How to Help a Friend with Social Anxiety Disorder

Tips to Help Others

Show a friend with SAD that you care.
Help a friend with SAD get help. PeopleImages / Getty Images

It can be hard to know how to help someone with social anxiety disorder (SAD). On one hand, you want to be sensitive to the challenges that the disorder brings; on the other hand you want to help bring out the best in your friend. Below are five helping tips if you find yourself in this situation.

Be Friendly

Just because someone with SAD seems aloof, that does not mean she does not want to have friends.

Often people with the disorder crave friendships but are too anxious to initiate and maintain them.

If you are a naturally friendly and outgoing person, you could make a great companion for someone with the disorder. Extend your friendship and get to know the person with social anxiety disorder. You could find yourself with a lifelong friendship and a new perspective on many aspects of life.

Don't Criticize

People with SAD are often overly critical of themselves and expect others to be critical of them as well. In fact, research shows that having social anxiety disorder is strongly related with believing oneself to be socially incompetent, even when others don't perceive this same level of problem behavior. Don't add to the problem by being overly critical yourself.

Don't tell the person that he is too quiet or that he just needs to loosen up. Be understanding of the limits that social anxiety can put on a person's life and don't expect more than a person can give.

At the same time, be hopeful that your friend will gradually push limits as you provide a supportive environment in which this can take place.

Read About Social Anxiety Disorder

The best way to ultimately help someone with SAD is to really understand the disorder yourself. Learn about the causes, symptoms, treatments and what it's like to live with social anxiety.

Read books, watch movies or learn about famous people with the disorder. Arm yourself with knowledge so that you can be more understanding and approach situations from a nonjudgmental perspective.

Help Others Get Help

If you suspect someone you know has social anxiety disorder but has not been diagnosed or received treatment, help that person get help.

That might involve making a doctor's appointment, tracking down a support group or finding a self-help program. Do as much of the legwork as you can, to make it as easy as possible for the person to take that first step. If doors start to close, that person may give up before finding help.

Break Through Denial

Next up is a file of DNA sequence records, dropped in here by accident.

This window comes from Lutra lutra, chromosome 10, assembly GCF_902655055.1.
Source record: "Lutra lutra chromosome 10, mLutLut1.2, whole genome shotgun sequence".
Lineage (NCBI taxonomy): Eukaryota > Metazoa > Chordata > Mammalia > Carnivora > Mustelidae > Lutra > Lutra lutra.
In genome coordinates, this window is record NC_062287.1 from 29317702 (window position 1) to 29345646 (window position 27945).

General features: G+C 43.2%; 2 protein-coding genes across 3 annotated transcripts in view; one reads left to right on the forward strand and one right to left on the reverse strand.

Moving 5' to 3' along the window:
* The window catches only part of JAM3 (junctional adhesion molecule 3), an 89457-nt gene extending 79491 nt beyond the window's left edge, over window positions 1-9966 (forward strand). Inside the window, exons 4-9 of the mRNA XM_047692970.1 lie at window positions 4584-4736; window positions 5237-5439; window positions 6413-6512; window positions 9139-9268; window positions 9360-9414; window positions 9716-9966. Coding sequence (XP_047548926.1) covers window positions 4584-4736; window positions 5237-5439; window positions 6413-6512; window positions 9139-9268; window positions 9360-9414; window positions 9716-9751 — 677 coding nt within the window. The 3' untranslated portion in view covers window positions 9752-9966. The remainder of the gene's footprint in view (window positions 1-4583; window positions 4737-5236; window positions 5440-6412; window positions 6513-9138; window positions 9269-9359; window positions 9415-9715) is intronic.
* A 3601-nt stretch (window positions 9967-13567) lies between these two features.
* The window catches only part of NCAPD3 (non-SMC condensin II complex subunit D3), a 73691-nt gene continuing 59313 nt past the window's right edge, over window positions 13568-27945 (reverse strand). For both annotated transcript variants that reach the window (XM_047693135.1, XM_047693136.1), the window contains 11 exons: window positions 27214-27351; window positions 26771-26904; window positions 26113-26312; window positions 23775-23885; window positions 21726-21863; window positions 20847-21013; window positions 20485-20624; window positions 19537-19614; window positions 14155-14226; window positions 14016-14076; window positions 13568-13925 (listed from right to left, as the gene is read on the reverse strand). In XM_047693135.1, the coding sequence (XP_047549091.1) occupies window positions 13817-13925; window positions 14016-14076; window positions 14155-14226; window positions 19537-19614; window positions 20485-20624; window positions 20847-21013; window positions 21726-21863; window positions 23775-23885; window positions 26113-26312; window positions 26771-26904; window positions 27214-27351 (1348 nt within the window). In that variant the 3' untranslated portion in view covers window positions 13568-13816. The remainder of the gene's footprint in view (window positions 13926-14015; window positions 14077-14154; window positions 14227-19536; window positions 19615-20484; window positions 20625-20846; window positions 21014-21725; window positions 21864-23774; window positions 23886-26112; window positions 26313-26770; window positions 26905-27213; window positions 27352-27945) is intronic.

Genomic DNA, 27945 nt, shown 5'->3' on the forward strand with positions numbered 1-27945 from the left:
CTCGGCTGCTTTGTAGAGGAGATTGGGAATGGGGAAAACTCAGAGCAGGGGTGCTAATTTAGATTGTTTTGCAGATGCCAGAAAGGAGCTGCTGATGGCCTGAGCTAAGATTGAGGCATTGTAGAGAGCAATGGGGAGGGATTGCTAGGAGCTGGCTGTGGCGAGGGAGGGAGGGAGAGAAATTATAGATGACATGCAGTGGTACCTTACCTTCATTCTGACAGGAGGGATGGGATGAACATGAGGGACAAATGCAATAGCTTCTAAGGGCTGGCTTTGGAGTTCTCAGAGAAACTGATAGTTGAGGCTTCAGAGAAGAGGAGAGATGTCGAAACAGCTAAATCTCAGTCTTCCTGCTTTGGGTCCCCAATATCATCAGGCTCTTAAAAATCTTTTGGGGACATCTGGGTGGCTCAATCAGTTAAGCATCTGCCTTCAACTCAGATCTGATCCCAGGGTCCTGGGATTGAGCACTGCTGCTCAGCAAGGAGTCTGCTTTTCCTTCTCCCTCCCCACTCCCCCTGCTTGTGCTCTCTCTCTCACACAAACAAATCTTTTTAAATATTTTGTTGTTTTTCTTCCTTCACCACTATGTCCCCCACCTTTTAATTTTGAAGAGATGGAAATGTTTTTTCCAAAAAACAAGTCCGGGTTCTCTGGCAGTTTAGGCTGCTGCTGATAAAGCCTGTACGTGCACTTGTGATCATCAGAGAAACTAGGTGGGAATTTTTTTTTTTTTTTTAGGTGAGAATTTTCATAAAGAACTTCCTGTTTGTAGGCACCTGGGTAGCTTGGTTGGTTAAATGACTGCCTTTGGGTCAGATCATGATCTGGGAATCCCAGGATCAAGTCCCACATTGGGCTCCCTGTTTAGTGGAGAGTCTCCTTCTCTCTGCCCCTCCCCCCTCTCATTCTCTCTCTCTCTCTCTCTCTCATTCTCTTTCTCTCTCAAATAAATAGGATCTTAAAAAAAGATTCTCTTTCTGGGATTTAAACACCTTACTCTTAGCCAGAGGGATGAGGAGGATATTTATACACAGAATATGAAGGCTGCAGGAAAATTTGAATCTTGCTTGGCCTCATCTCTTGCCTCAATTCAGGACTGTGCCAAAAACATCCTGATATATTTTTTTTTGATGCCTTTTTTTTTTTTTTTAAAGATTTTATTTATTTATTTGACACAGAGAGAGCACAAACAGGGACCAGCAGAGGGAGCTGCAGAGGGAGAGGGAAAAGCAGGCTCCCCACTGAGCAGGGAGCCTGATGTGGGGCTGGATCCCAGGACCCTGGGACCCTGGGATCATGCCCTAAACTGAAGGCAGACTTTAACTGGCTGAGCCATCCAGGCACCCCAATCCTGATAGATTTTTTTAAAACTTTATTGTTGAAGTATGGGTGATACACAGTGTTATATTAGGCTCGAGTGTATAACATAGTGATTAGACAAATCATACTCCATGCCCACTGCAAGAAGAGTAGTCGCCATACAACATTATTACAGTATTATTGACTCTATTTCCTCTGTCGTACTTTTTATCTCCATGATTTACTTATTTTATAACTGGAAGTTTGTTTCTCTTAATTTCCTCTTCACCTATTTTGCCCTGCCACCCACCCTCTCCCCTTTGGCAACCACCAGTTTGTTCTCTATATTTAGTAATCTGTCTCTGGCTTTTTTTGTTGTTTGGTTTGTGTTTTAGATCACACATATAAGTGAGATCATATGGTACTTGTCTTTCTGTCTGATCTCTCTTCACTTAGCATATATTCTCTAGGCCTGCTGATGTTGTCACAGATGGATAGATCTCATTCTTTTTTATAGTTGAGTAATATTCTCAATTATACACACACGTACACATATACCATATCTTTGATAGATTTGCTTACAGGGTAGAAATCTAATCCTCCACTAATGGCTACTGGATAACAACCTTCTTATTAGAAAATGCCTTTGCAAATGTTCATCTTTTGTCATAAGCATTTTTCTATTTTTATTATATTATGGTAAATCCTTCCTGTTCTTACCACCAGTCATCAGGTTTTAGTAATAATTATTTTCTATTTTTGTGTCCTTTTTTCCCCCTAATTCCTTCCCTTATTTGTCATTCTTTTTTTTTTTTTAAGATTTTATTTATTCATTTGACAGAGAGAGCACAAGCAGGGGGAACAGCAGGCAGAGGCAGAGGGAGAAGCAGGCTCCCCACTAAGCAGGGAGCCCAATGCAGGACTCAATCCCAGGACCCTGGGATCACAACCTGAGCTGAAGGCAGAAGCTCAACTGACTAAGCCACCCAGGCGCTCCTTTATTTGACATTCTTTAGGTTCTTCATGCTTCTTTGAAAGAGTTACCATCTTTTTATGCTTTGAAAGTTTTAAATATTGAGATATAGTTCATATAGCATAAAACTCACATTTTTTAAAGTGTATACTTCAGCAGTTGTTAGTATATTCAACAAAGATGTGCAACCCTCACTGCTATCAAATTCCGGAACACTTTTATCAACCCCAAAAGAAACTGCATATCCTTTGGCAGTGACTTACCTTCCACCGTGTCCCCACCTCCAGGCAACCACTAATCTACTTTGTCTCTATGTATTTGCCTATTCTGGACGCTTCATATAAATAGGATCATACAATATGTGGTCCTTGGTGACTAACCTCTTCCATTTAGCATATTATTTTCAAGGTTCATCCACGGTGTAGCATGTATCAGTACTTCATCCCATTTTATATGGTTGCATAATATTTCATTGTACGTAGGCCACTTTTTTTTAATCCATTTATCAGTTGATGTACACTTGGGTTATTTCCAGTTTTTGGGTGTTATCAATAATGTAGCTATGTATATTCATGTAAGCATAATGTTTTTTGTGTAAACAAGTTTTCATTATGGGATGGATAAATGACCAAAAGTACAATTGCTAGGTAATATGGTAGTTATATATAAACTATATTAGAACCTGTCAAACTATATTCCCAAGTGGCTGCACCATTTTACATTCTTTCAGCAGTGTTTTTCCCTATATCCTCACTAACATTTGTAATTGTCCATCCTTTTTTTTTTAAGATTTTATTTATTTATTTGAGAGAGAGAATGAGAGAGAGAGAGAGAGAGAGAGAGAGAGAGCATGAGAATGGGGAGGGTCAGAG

Often people with SAD will deny their symptoms. This is because anxiety is humiliating and embarrassing for them, and the last thing they want is for it to be noticed.

However, during times of personal crisis or when dealing with emotional upheaval, the person with social anxiety disorder might be more willing to talk simply because their anxiety becomes too much to handle. These are also good opportunities to suggest seeking support for their social anxiety. When a person has hit bottom, going up seems like the only reasonable next step.

A Word From Verywell

Research shows that caring relationships with friends  play a role in protecting adolescents from increasing social anxiety. If you know a young person, in particular, you have a chance to intervene at a time that could be critical for preventing that person's social anxiety from developing into a disorder.

Mental health issues are often hard for others to understand who have not experienced it themselves. Keep in mind that your friend is not choosing this behavior; however, choices can be made to make the situation better. You can easily become the person that leads the way to those choices, if you approach the situation with intelligence and tact.

Sources:

National Institute of Mental Health. Social Anxiety Disorder: More Than Just Shyness.

University of Florida Fear and Anxiety Disorders Clinic. Helping a Family Member.

Rodebaugh, T. L., Lim, M. H., Fernandez, K. C., Langer, J. K., Weisman, J. S., Tonge, N., … Shumaker, E. A. (2014). Self and friend’s differing views of social anxiety disorder’s effects on friendships. Journal of Abnormal Psychology123(4), 715–724. https://doi.org/10.1037/abn0000015​

Van Zalk, N., & Van Zalk, M. (2015). The importance of perceived care and connectedness with friends and parents for adolescent social anxiety. Journal of Personality, 83(3), 346–360. https://doi.org/10.1111/jopy.12108

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